"... Most of them lived the rest of their lives in the detention centers, hooded or blindfolded, forbidden to talk to one another, hungry, living in filth. The center of their lives - dominating the memories of those who survived - was torture. They were tortured, almost without exception, methodically, sadistically, sexually, with electric shocks and near-drownings, [some burried to their necks and left in the sun and the rain for days. They were] constantly beaten, in the most humiliating possible way, not to discover information - very few had any information to give - but just to break them spiritually as well as physically, and to give pleasure to their torturers. Most of those who survived the torture were killed. Disposing of the bodies presented a tactical problem. First they were burried in mass unmarked pits, but later, a more efficient final solution was discovered. The disappeared were loaded into planes with an open door, flown over the sea, and then thrown out..."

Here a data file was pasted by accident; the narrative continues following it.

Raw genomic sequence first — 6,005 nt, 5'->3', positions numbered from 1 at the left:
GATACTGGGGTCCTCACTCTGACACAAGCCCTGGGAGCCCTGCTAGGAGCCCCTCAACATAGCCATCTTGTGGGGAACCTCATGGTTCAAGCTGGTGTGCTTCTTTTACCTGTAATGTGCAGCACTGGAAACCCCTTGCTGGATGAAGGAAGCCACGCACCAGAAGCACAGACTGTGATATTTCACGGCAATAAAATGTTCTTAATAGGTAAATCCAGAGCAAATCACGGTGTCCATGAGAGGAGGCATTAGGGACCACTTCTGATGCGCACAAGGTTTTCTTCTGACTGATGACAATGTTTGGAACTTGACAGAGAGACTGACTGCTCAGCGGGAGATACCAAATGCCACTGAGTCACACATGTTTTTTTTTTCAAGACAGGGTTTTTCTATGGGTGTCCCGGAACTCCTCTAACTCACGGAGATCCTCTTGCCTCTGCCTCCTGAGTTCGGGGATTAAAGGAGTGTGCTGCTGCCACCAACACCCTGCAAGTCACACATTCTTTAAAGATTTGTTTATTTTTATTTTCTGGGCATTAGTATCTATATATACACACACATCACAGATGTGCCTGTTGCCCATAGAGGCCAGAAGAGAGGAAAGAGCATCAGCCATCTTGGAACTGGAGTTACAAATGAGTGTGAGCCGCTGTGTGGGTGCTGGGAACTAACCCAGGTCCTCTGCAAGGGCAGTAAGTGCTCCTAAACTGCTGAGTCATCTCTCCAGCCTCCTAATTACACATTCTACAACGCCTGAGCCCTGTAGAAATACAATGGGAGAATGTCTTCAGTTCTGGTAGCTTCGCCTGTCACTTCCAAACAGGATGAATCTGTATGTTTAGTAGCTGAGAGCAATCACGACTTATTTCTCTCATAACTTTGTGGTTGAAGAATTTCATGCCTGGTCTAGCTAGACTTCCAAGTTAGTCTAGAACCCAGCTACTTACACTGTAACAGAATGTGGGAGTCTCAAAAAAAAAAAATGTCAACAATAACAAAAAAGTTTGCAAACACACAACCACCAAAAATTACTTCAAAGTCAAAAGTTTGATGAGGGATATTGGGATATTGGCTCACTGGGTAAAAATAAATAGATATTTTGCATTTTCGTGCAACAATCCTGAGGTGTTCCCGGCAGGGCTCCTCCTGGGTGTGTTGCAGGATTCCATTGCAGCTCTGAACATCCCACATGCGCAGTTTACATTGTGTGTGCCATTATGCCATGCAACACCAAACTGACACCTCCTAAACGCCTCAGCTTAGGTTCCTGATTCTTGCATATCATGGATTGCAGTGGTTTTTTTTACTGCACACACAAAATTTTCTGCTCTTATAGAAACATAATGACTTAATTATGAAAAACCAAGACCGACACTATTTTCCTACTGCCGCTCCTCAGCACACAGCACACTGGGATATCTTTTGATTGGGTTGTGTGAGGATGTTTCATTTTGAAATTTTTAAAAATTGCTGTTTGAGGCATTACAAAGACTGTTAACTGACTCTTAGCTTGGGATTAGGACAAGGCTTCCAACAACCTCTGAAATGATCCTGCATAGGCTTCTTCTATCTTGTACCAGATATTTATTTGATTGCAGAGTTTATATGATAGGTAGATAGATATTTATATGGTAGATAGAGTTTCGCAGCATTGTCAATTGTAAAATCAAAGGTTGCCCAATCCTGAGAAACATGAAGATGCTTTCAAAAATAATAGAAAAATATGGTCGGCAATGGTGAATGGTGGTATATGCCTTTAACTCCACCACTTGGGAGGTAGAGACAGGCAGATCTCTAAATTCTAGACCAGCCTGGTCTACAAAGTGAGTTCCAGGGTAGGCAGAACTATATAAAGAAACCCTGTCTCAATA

[Ronald Dworkin, in the introduction to "Nunca Mas"]
[Previous] . . . [Next] . . . [Up] . . . [Home] . . . [TOC+Search]